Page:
Frenchman, American share Nobel Prize in physics
Frenchman Serge Haroche and American David Wineland have won the 2012 Nobel Prize in physics for inventing and developing methods for observing tiny quantum particles without destroying them.
The Royal Swedish Academy of Sciences cited the two scientists Tuesday "for ground-breaking experimental methods that enable measuring and manipulation of individual quantum systems."
Haroche and Wineland, both 68, work in the field of quantum optics, which deals with the interaction between light and matter.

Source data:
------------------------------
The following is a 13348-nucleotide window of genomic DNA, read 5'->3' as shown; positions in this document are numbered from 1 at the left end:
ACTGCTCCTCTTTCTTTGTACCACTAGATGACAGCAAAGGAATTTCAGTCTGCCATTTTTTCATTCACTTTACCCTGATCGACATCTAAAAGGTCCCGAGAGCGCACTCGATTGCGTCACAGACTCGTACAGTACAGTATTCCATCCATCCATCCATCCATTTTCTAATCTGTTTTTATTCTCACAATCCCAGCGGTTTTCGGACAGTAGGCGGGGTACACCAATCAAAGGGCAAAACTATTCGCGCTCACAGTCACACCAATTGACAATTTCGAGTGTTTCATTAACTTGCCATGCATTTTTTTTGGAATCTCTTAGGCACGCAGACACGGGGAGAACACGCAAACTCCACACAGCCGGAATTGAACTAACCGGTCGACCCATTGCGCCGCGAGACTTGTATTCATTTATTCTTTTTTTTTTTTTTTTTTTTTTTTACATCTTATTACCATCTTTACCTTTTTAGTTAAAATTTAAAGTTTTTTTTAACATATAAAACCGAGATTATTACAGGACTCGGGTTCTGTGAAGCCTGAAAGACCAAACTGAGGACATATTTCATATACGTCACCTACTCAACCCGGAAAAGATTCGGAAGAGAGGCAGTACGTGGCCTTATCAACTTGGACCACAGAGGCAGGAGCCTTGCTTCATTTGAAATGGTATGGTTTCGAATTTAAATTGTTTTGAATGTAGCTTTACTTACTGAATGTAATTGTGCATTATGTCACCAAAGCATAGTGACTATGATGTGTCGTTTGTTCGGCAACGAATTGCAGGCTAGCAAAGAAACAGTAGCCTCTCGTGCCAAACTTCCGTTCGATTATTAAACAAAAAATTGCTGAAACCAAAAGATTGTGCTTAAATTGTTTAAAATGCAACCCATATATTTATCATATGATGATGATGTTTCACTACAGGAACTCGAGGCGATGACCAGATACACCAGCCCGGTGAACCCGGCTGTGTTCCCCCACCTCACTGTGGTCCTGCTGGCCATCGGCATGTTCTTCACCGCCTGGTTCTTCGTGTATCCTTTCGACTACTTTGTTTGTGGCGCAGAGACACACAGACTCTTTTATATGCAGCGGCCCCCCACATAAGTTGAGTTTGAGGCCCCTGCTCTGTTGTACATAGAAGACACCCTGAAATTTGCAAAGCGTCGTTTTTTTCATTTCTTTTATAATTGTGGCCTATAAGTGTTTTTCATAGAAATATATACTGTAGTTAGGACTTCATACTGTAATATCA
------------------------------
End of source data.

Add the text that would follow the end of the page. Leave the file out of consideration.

"Their ground-breaking methods have enabled this field of research to take the very first steps towards building a new type of super fast computer based on quantum physics," the academy said.
"The research has also led to the construction of extremely precise clocks that could become the future basis for a new standard of time."
Prof. Gilles Brassard — a quantum physicist at the Universite of Montreal — was among the favourites for the physics prize.
In April 2011, he was a co-winner of the prestigious Killam Prize for accomplishments in scientific research.
Brassard has been described as "one of Canada's science superstars" for his pioneering work in quantum information science.
This year's Nobel Prize announcements began Monday with the medicine prize going to stem cell pioneers John Gurdon of Britain and Japan's Shinya Yamanaka. Each award is worth about $1.2 million Cdn.